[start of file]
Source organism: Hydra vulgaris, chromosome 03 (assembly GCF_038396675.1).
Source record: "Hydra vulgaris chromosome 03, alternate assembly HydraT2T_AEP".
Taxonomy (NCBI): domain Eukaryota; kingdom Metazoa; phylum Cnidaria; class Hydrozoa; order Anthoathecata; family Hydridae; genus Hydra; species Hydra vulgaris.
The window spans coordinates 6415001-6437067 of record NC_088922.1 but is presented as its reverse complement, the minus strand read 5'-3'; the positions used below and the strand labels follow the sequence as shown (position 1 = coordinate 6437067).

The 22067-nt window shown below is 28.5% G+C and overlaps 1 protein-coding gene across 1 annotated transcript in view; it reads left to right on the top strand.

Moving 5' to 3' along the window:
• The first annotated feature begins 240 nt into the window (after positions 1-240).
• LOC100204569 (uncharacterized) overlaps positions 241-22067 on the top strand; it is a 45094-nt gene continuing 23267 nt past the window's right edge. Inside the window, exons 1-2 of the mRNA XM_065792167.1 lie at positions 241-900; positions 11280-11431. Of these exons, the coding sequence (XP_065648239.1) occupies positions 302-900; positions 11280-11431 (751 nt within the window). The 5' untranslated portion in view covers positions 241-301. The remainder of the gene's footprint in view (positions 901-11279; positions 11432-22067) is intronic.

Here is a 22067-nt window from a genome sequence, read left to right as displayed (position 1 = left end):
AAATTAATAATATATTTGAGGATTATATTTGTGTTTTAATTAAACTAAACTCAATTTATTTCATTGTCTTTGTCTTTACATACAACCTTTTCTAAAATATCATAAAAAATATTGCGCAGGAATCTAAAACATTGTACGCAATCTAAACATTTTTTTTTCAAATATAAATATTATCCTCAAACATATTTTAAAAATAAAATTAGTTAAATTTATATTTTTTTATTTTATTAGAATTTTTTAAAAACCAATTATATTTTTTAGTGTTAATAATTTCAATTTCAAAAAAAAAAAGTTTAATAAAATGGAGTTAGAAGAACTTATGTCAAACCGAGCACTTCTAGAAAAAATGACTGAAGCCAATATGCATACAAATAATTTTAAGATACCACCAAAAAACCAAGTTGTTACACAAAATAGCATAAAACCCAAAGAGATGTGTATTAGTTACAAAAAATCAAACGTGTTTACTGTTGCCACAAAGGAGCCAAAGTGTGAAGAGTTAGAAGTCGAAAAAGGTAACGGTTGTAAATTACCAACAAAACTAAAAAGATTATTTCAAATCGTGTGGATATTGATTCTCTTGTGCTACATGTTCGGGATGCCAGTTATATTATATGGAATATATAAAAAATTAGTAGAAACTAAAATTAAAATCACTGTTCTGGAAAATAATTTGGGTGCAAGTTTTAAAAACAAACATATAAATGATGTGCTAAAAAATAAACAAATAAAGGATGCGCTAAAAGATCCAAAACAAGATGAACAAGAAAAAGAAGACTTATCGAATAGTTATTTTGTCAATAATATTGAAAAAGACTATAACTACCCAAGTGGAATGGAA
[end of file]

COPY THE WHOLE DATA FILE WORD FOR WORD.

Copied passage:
Source organism: Hydra vulgaris, chromosome 03 (assembly GCF_038396675.1).
Source record: "Hydra vulgaris chromosome 03, alternate assembly HydraT2T_AEP".
Taxonomy (NCBI): domain Eukaryota; kingdom Metazoa; phylum Cnidaria; class Hydrozoa; order Anthoathecata; family Hydridae; genus Hydra; species Hydra vulgaris.
The window spans coordinates 6415001-6437067 of record NC_088922.1 but is presented as its reverse complement, the minus strand read 5'-3'; the positions used below and the strand labels follow the sequence as shown (position 1 = coordinate 6437067).

The 22067-nt window shown below is 28.5% G+C and overlaps 1 protein-coding gene across 1 annotated transcript in view; it reads left to right on the top strand.

Moving 5' to 3' along the window:
• The first annotated feature begins 240 nt into the window (after positions 1-240).
• LOC100204569 (uncharacterized) overlaps positions 241-22067 on the top strand; it is a 45094-nt gene continuing 23267 nt past the window's right edge. Inside the window, exons 1-2 of the mRNA XM_065792167.1 lie at positions 241-900; positions 11280-11431. Of these exons, the coding sequence (XP_065648239.1) occupies positions 302-900; positions 11280-11431 (751 nt within the window). The 5' untranslated portion in view covers positions 241-301. The remainder of the gene's footprint in view (positions 901-11279; positions 11432-22067) is intronic.

Here is a 22067-nt window from a genome sequence, read left to right as displayed (position 1 = left end):
AAATTAATAATATATTTGAGGATTATATTTGTGTTTTAATTAAACTAAACTCAATTTATTTCATTGTCTTTGTCTTTACATACAACCTTTTCTAAAATATCATAAAAAATATTGCGCAGGAATCTAAAACATTGTACGCAATCTAAACATTTTTTTTTCAAATATAAATATTATCCTCAAACATATTTTAAAAATAAAATTAGTTAAATTTATATTTTTTTATTTTATTAGAATTTTTTAAAAACCAATTATATTTTTTAGTGTTAATAATTTCAATTTCAAAAAAAAAAAGTTTAATAAAATGGAGTTAGAAGAACTTATGTCAAACCGAGCACTTCTAGAAAAAATGACTGAAGCCAATATGCATACAAATAATTTTAAGATACCACCAAAAAACCAAGTTGTTACACAAAATAGCATAAAACCCAAAGAGATGTGTATTAGTTACAAAAAATCAAACGTGTTTACTGTTGCCACAAAGGAGCCAAAGTGTGAAGAGTTAGAAGTCGAAAAAGGTAACGGTTGTAAATTACCAACAAAACTAAAAAGATTATTTCAAATCGTGTGGATATTGATTCTCTTGTGCTACATGTTCGGGATGCCAGTTATATTATATGGAATATATAAAAAATTAGTAGAAACTAAAATTAAAATCACTGTTCTGGAAAATAATTTGGGTGCAAGTTTTAAAAACAAACATATAAATGATGTGCTAAAAAATAAACAAATAAAGGATGCGCTAAAAGATCCAAAACAAGATGAACAAGAAAAAGAAGACTTATCGAATAGTTATTTTGTCAATAATATTGAAAAAGACTATAACTACCCAAGTGGAATGGAA